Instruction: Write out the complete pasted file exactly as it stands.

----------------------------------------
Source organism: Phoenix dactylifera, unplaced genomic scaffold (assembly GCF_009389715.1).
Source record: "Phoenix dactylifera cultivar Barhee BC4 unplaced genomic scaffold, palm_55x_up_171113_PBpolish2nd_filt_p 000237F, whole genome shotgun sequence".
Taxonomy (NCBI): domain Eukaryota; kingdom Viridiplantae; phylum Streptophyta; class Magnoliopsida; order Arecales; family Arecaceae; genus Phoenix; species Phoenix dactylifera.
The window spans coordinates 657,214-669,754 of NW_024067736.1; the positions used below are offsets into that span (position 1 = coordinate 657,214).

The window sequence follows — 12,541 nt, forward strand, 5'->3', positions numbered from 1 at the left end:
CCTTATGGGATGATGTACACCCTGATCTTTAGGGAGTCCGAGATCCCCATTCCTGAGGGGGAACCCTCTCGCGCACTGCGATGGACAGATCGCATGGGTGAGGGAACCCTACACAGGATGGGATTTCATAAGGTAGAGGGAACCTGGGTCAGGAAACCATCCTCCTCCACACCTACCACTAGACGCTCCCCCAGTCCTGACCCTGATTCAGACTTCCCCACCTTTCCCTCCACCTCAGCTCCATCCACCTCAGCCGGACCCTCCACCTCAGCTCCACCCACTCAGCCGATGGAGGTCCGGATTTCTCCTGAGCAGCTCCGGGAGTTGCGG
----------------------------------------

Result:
Source organism: Phoenix dactylifera, unplaced genomic scaffold (assembly GCF_009389715.1).
Source record: "Phoenix dactylifera cultivar Barhee BC4 unplaced genomic scaffold, palm_55x_up_171113_PBpolish2nd_filt_p 000237F, whole genome shotgun sequence".
Taxonomy (NCBI): domain Eukaryota; kingdom Viridiplantae; phylum Streptophyta; class Magnoliopsida; order Arecales; family Arecaceae; genus Phoenix; species Phoenix dactylifera.
The window spans coordinates 657,214-669,754 of NW_024067736.1; the positions used below are offsets into that span (position 1 = coordinate 657,214).

The window sequence follows — 12,541 nt, forward strand, 5'->3', positions numbered from 1 at the left end:
CCTTATGGGATGATGTACACCCTGATCTTTAGGGAGTCCGAGATCCCCATTCCTGAGGGGGAACCCTCTCGCGCACTGCGATGGACAGATCGCATGGGTGAGGGAACCCTACACAGGATGGGATTTCATAAGGTAGAGGGAACCTGGGTCAGGAAACCATCCTCCTCCACACCTACCACTAGACGCTCCCCCAGTCCTGACCCTGATTCAGACTTCCCCACCTTTCCCTCCACCTCAGCTCCATCCACCTCAGCCGGACCCTCCACCTCAGCTCCACCCACTCAGCCGATGGAGGTCCGGATTTCTCCTGAGCAGCTCCGGGAGTTGCGG